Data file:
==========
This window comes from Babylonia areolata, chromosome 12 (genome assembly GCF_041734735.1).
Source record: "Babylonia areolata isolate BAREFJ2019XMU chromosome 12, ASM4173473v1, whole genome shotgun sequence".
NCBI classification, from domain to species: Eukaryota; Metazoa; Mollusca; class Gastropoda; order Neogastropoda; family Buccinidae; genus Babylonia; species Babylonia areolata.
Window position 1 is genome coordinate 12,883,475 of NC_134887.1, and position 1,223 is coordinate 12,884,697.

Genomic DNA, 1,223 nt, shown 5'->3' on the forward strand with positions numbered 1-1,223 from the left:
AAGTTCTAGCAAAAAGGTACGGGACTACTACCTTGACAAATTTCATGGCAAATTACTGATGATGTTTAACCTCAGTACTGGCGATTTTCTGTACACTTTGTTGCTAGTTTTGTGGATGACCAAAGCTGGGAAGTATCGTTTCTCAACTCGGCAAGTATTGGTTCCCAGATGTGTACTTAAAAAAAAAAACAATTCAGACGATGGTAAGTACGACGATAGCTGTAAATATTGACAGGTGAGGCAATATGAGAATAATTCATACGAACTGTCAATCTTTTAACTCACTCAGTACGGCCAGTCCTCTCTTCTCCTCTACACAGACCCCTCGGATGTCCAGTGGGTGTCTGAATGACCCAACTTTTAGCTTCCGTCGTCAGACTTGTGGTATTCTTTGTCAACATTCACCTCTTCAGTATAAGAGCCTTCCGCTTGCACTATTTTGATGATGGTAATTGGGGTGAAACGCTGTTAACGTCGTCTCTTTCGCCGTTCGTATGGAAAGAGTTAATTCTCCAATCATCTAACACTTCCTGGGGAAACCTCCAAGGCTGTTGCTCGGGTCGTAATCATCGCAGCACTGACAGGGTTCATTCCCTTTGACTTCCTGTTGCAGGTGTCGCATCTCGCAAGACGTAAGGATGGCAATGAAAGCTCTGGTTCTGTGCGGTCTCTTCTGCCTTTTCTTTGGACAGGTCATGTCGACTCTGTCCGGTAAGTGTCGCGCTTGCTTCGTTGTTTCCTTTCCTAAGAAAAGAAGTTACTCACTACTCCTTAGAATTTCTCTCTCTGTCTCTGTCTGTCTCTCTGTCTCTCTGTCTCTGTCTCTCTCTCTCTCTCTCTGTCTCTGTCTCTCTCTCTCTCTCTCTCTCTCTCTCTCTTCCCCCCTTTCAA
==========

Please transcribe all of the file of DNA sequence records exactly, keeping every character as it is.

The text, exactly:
This window comes from Babylonia areolata, chromosome 12 (genome assembly GCF_041734735.1).
Source record: "Babylonia areolata isolate BAREFJ2019XMU chromosome 12, ASM4173473v1, whole genome shotgun sequence".
NCBI classification, from domain to species: Eukaryota; Metazoa; Mollusca; class Gastropoda; order Neogastropoda; family Buccinidae; genus Babylonia; species Babylonia areolata.
Window position 1 is genome coordinate 12,883,475 of NC_134887.1, and position 1,223 is coordinate 12,884,697.

Genomic DNA, 1,223 nt, shown 5'->3' on the forward strand with positions numbered 1-1,223 from the left:
AAGTTCTAGCAAAAAGGTACGGGACTACTACCTTGACAAATTTCATGGCAAATTACTGATGATGTTTAACCTCAGTACTGGCGATTTTCTGTACACTTTGTTGCTAGTTTTGTGGATGACCAAAGCTGGGAAGTATCGTTTCTCAACTCGGCAAGTATTGGTTCCCAGATGTGTACTTAAAAAAAAAAACAATTCAGACGATGGTAAGTACGACGATAGCTGTAAATATTGACAGGTGAGGCAATATGAGAATAATTCATACGAACTGTCAATCTTTTAACTCACTCAGTACGGCCAGTCCTCTCTTCTCCTCTACACAGACCCCTCGGATGTCCAGTGGGTGTCTGAATGACCCAACTTTTAGCTTCCGTCGTCAGACTTGTGGTATTCTTTGTCAACATTCACCTCTTCAGTATAAGAGCCTTCCGCTTGCACTATTTTGATGATGGTAATTGGGGTGAAACGCTGTTAACGTCGTCTCTTTCGCCGTTCGTATGGAAAGAGTTAATTCTCCAATCATCTAACACTTCCTGGGGAAACCTCCAAGGCTGTTGCTCGGGTCGTAATCATCGCAGCACTGACAGGGTTCATTCCCTTTGACTTCCTGTTGCAGGTGTCGCATCTCGCAAGACGTAAGGATGGCAATGAAAGCTCTGGTTCTGTGCGGTCTCTTCTGCCTTTTCTTTGGACAGGTCATGTCGACTCTGTCCGGTAAGTGTCGCGCTTGCTTCGTTGTTTCCTTTCCTAAGAAAAGAAGTTACTCACTACTCCTTAGAATTTCTCTCTCTGTCTCTGTCTGTCTCTCTGTCTCTCTGTCTCTGTCTCTCTCTCTCTCTCTCTGTCTCTGTCTCTCTCTCTCTCTCTCTCTCTCTCTCTCTTCCCCCCTTTCAA